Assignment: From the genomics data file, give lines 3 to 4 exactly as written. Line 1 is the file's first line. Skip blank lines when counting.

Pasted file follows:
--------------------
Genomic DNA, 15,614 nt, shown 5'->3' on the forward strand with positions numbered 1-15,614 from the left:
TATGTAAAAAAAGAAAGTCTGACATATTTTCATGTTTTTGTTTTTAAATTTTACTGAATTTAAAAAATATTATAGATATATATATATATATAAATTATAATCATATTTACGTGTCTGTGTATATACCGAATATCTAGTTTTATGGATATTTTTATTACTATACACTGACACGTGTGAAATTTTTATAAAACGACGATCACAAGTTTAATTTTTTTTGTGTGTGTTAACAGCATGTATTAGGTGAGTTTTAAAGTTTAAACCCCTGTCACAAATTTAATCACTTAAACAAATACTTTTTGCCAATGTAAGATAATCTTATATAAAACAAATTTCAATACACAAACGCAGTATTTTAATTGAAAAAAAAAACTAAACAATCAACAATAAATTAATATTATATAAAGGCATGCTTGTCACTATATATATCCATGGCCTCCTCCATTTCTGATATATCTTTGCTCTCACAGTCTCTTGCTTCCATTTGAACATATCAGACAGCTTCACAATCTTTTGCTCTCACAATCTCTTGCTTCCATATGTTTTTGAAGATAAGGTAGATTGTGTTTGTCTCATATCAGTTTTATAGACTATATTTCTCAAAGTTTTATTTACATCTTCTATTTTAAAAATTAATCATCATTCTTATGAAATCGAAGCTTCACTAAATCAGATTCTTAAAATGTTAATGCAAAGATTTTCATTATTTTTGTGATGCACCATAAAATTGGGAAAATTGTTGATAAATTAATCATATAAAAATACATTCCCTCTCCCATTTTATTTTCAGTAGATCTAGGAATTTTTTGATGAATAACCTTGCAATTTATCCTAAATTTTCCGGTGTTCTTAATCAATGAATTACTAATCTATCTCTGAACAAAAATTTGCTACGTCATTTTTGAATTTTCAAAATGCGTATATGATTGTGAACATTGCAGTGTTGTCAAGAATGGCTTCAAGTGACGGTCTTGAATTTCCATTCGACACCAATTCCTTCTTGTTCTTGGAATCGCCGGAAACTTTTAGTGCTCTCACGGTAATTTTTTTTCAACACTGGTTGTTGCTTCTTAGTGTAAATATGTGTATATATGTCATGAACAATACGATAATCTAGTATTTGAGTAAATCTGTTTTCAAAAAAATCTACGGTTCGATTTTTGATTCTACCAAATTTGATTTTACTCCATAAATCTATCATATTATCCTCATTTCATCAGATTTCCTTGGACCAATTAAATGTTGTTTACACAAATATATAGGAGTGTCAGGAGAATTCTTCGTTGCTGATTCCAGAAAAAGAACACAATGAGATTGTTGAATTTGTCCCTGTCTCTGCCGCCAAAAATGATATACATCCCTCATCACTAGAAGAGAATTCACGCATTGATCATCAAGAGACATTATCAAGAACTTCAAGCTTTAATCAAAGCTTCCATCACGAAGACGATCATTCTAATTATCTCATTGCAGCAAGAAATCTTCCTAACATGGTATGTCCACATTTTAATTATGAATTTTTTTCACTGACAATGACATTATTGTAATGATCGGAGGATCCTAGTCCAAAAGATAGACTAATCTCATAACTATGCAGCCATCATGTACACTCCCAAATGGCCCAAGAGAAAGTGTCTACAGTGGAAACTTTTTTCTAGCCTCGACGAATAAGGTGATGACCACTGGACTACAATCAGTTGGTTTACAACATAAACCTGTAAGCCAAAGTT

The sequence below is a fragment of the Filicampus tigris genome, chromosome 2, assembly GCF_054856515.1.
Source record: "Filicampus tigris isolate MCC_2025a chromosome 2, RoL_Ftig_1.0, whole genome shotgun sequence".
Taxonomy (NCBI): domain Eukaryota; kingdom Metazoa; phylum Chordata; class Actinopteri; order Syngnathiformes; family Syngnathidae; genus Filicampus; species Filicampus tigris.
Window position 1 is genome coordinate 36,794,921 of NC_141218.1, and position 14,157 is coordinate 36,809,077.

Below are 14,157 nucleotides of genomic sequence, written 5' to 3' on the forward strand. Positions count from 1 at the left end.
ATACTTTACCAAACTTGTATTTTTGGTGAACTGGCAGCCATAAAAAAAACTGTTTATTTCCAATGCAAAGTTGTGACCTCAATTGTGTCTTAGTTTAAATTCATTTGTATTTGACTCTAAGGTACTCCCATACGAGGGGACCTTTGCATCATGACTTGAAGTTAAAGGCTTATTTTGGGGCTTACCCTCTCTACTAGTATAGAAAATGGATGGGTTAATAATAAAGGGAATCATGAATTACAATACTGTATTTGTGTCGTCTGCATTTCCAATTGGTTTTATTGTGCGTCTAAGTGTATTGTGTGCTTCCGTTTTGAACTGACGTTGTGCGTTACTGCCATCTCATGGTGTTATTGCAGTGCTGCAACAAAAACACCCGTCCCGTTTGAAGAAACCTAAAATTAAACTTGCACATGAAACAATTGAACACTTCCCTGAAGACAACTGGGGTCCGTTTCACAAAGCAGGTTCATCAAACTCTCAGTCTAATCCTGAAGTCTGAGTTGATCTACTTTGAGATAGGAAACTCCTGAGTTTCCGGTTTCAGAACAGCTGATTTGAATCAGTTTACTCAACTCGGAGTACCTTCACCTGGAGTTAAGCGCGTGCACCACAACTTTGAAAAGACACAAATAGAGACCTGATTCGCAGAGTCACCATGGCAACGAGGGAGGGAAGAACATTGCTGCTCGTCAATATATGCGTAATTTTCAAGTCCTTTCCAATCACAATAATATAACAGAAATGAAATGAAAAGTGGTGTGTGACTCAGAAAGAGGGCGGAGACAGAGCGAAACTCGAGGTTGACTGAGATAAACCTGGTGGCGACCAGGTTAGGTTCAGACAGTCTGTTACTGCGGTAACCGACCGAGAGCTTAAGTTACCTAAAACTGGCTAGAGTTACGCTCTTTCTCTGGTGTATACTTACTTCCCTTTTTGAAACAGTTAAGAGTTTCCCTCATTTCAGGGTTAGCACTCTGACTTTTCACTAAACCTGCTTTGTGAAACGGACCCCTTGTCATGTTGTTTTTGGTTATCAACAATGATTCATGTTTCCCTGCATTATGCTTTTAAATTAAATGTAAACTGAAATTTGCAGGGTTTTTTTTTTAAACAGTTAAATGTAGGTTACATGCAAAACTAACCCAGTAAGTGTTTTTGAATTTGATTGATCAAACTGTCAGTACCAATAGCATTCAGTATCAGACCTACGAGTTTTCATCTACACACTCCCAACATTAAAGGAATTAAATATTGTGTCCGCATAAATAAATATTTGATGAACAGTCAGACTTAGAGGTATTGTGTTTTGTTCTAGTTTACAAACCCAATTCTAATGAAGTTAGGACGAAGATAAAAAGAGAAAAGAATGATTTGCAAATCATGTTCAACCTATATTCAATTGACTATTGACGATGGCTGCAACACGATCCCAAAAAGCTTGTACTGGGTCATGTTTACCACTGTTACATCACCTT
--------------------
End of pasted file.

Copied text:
The sequence below is a fragment of the Filicampus tigris genome, chromosome 2, assembly GCF_054856515.1.
Source record: "Filicampus tigris isolate MCC_2025a chromosome 2, RoL_Ftig_1.0, whole genome shotgun sequence".